Even if agreements could be reached, the new body would find it almost impossible to defend against the sure-fire charge that they were imposing an elitist, unrepresentative dogma in an undemocratic way. For all its flaws, our current system at least ensures that elected representatives have the final say on legislation. It also boasts a parliamentary, cross-party Education Committee, which has teeth; in 2013 it made some fairly savage comments on proposed GCSE reforms. And although Gove has been roundly criticised for failing to consult enough experts, it would be foolish to think that any Education Secretary is going it alone; of course teachers, academics and education reformers have a role to play in the current system.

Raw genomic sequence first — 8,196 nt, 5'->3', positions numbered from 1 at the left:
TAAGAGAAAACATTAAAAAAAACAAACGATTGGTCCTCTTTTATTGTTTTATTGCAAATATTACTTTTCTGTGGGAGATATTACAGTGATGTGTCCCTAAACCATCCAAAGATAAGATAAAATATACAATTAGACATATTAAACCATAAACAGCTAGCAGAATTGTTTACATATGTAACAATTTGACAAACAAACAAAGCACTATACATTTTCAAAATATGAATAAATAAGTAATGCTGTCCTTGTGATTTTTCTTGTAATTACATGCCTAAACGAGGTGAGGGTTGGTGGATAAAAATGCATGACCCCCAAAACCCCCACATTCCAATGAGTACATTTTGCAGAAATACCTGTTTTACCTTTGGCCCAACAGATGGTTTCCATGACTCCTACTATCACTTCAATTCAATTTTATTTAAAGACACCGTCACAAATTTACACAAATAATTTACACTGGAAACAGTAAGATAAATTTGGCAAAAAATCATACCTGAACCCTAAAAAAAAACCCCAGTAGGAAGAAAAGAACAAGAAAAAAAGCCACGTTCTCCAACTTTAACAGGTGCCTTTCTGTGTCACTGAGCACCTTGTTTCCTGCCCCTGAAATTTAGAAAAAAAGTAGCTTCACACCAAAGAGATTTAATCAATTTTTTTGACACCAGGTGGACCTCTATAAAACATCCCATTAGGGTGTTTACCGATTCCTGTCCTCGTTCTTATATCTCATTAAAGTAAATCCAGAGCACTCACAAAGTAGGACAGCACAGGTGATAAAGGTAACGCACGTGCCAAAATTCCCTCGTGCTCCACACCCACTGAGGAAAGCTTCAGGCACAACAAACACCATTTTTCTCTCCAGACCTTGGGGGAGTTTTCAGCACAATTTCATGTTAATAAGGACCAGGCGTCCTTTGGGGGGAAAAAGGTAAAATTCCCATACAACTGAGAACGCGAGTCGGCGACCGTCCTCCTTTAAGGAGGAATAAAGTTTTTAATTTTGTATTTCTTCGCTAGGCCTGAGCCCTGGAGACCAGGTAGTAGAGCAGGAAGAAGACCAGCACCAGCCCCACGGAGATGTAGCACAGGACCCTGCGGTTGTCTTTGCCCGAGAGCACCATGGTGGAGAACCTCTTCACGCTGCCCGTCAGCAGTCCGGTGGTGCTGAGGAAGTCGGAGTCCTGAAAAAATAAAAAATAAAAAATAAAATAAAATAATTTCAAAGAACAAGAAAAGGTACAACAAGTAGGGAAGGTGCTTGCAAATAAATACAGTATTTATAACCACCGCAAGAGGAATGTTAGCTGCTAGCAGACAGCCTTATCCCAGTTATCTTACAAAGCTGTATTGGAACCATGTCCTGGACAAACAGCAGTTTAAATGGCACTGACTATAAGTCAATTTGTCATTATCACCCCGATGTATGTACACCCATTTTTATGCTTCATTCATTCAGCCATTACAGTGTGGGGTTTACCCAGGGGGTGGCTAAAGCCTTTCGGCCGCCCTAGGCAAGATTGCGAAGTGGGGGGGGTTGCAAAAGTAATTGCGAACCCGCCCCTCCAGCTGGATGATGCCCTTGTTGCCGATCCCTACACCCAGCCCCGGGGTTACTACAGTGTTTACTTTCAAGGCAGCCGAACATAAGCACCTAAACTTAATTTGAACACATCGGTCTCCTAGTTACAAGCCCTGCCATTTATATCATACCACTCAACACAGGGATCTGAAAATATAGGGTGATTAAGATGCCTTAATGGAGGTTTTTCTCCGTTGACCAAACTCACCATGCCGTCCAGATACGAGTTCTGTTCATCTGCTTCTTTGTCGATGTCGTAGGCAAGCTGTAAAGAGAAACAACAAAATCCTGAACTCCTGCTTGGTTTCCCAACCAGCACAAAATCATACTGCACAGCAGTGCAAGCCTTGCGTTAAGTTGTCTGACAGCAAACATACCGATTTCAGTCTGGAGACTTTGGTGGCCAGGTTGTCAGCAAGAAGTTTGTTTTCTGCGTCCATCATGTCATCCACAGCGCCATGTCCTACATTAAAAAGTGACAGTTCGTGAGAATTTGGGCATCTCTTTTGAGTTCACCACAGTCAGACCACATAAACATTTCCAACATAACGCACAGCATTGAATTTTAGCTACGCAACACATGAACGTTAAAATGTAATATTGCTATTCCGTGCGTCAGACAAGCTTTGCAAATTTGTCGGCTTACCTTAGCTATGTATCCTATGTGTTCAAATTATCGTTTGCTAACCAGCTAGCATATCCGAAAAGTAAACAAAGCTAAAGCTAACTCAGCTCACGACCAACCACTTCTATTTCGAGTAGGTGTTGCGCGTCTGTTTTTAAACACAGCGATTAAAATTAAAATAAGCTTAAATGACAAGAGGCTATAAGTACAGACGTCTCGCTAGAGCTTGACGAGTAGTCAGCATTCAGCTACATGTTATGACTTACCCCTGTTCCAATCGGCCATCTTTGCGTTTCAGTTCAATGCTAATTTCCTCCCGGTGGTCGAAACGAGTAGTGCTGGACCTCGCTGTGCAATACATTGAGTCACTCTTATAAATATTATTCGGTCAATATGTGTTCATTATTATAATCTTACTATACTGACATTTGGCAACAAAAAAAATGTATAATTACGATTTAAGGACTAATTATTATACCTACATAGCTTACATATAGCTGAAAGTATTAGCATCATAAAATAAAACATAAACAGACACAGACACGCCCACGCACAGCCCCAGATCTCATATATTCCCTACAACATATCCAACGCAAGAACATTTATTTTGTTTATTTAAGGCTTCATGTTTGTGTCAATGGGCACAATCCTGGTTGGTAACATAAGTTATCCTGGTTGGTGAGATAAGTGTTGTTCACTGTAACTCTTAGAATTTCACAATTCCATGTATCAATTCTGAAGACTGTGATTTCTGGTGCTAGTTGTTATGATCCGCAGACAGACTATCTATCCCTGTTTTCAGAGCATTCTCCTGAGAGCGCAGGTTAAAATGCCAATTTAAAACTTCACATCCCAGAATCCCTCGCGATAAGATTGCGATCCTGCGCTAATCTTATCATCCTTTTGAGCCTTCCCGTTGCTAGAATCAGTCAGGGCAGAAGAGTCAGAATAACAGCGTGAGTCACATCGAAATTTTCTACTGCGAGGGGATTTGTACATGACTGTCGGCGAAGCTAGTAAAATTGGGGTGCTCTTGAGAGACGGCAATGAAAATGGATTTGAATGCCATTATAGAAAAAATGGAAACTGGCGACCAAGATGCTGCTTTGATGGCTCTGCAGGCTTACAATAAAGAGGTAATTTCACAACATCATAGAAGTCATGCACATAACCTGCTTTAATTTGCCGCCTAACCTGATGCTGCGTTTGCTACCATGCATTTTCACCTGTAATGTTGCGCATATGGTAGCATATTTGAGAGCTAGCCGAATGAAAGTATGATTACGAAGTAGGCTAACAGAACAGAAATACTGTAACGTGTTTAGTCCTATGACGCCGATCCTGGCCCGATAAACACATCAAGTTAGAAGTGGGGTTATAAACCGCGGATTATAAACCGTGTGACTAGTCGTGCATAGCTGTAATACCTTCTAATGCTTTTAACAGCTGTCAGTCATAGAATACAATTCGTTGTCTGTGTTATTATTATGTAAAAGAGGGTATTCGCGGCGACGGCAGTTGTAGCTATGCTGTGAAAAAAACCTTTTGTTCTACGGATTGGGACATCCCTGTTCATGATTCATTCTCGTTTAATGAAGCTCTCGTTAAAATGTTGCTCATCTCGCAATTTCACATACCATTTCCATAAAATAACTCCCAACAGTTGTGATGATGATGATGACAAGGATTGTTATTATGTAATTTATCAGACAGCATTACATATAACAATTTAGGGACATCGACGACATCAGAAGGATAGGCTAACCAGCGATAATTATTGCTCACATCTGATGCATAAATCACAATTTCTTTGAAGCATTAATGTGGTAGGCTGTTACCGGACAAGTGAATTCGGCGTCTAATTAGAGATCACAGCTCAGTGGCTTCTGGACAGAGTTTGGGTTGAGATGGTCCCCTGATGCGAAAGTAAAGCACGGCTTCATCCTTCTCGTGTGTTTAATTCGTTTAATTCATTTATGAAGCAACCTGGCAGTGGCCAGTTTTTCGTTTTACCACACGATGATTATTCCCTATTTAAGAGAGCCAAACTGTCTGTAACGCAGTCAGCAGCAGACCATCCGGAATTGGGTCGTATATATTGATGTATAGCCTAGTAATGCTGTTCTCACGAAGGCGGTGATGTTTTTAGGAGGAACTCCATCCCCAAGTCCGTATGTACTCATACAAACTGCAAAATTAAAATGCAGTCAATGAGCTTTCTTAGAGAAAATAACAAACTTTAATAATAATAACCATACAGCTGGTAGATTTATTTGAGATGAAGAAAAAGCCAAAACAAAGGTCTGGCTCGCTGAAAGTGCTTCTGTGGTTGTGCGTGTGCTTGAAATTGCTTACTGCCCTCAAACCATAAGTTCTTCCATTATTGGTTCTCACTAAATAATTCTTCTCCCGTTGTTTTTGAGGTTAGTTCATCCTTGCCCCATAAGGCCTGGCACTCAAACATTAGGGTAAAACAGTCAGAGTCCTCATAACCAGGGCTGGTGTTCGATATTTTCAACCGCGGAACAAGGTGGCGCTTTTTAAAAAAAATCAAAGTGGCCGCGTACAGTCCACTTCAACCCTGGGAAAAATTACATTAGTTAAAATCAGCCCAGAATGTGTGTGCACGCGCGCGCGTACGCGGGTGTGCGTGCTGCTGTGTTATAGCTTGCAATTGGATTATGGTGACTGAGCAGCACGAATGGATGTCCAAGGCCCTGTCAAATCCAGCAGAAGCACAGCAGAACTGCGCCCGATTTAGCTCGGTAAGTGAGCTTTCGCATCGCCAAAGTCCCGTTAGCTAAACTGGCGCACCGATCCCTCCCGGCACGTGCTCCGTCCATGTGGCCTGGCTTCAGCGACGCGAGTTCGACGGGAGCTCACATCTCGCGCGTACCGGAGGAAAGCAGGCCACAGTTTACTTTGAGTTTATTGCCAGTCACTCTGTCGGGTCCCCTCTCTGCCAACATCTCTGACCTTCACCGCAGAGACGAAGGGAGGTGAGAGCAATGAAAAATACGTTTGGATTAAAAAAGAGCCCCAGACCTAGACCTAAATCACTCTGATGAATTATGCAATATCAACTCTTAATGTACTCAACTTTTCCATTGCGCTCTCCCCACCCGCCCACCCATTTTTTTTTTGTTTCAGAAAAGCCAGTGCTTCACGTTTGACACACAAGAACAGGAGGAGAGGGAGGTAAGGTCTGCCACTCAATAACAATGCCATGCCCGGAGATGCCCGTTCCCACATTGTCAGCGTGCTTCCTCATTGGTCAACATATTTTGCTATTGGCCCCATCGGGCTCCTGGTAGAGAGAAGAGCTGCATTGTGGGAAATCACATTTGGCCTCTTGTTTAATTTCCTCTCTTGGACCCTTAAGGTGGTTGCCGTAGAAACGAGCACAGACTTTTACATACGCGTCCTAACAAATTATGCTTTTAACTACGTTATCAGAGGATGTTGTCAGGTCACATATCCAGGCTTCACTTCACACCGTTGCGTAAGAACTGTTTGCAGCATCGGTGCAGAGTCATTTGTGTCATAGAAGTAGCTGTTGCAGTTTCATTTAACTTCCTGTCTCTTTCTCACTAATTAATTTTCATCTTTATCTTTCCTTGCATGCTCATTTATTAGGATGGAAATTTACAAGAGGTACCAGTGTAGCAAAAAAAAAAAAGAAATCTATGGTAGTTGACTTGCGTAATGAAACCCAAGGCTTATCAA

So, is the idea of a non-partisan educational body destined to remain a beautiful, but flawed and unrealistic, hope? It takes a truly great politician to voluntarily reduce or limit the scope of their powers – this is why, for example, George Washington beats George Bush – and there are numerous problems with the concept. It would not win support from important groups, it could be construed as undemocratic, education is just too political to be left to the experts. But what if a future politician did decide to put their faith squarely in those who are already trusted to educate our children, and asked educators to run the entire school system? It could be the best thing that ever happens to British education.